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15 May 1998

Nuclear Diplomacy

The outcry over India's nuclear tests reveals who wields real power in the international arena, argues David Nolan

UK foreign secretary Robin Cook has found a perfect opportunity to divert attention away from his 'local difficulty' over recent events in Sierre Leone. He has warned of the 'urgent task' to prevent a nuclear arms race in Asia facing the European Union and this weekend's G8 summit. After India carried out a series of five nuclear tests in the desert 330 miles south-west of Delhi, Pakistan said they were about to carry out their own retaliatory nuclear tests.

Munir Akram, Pakistan's ambassador to the permanent Conference on Disarmament in Geneva told the 61-nation gathering that "Indian actions, which pose an immediate and grave threat to Pakistan's security, will not go unanswered". Pakistan's foreign minister, Gohar Ayub, claimed that what India has done "is little short of a declaration of war".

Apparently the world was caught unawares by the underground tests because analysts responsible for tracking India's nuclear programme were asleep. What that says about the West's readiness for war is one thing. However, the immediate reaction by most countries reveals exactly what they thought.

Both the US and Japan imposed sanctions on India and demanded the rest of the world do the same. Some members of the G8 including Russia, France and Britain are currently opposed to sanctions while a Swedish government spokesman announced that a UKP73 million aid deal with India was cancelled. Strangely the last time nuclear tests took place, by both France and China in 1995, the reaction was muted and no official sanctions were imposed.

In Britain, the Campaign for Nuclear Disarmament said it was outraged by India's series of nuclear tests. "It is very sad to see India throw away a long and honourable history of working for international nuclear disarmament and become instead a part of the problem rather than the solution", a spokesman declared. "I cannot believe that the Indian government, which is supposedly committed to nuclear disarmament, would take such a provocative and insane action. All this will do is heighten tension within the region and possibly restart the nuclear arms race."

After the tests India made a conditional offer to adhere to the international nuclear test ban treaty. Previously, India had refused to sign the Comprehensive Test Ban Treaty, approved by the United Nations in 1996, saying that it gave an advantage to the five nations which had already tested their nuclear weapons.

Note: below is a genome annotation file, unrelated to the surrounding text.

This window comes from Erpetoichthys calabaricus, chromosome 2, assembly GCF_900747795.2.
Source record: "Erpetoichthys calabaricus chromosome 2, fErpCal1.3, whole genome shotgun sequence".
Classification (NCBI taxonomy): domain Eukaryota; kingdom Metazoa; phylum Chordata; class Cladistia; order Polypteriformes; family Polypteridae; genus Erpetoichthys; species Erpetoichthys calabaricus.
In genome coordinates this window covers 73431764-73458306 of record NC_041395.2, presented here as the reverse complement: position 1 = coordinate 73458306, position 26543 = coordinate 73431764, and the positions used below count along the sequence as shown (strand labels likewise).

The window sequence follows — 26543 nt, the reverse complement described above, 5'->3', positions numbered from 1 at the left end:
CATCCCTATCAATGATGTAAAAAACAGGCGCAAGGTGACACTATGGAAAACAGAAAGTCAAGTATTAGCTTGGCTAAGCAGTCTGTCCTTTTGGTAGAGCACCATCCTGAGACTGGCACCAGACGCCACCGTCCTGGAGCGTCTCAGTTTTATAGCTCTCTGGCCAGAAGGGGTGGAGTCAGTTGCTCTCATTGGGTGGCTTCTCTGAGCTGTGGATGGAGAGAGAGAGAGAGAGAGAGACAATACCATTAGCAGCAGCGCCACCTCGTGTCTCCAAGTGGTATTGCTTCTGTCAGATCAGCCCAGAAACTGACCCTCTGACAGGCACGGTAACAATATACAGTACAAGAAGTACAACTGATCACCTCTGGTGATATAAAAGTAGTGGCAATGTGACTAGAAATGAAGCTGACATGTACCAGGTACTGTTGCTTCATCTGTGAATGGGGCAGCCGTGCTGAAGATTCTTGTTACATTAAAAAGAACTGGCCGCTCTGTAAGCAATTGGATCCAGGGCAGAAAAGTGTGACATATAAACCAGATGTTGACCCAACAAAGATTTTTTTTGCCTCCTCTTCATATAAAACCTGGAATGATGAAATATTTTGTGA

In May 1995, shortly before the fiftieth anniversary of the bombing of Hiroshima - the only time in history nuclear weapons have been used against people - a major international conference confirmed forever the right of the five nuclear weapons states, who coincidentally are also the permanent members of the United Nations Security Council (the USA, Britain, France, China and Russia) to own massive nuclear arsenals, and also their right to intervene in any other country accused of trying to obtain the Bomb. Articles I and II of the Nuclear non-Proliferation Treaty (NPT) mark the divide between the five nuclear powers and the rest.

At the time of the conference which confirmed the extension of the NPT forever, I wrote in LM:

"The double standard inherent in the NPT's division of the world between nuclear haves and have-nots ultimately rests on a racial divide. As a permanent member of the UN Security Council, the Chinese regime has shown that it supports the status quo and accepts the moral divide between the powerful nations and the rest and plays the role of the honorary white man in Asia. The assumption underlying the treaty is that some nations can be trusted and others cannot; some are responsible and others are not; some nations are good and others are bad. The irresponsible and dangerous states are always 'over there', in the third world and the East. And the good, responsible and trustworthy nations are in the West."

This remains true today.

In 1995, despite recognising the inequities and double standards of the NPT, the Campaign for Nuclear Disarmament insisted on the need to renew it forever. The assumptions of racial superiority underlying the treaty are still held even by those who criticise both it and nuclear weapons. CND's reaction to the Indian tests, calling them "insane", reveals where their sympathies lie.

While India may well have decided to show its hand because of its ongoing conflict with Pakistan, it is clear that the real power to impose sanctions and wage war lies ultimately in the West. The ongoing devastating sanctions on Iraq show exactly who has the moral authority and the power to police the world. Through the NPT, the nuclear powers can maintain their monopoly on nuclear arsenals. We can be sure that unless India jumps into line very quickly (and signs that it will are already on the table) it is they who will suffer, in the name of peace.

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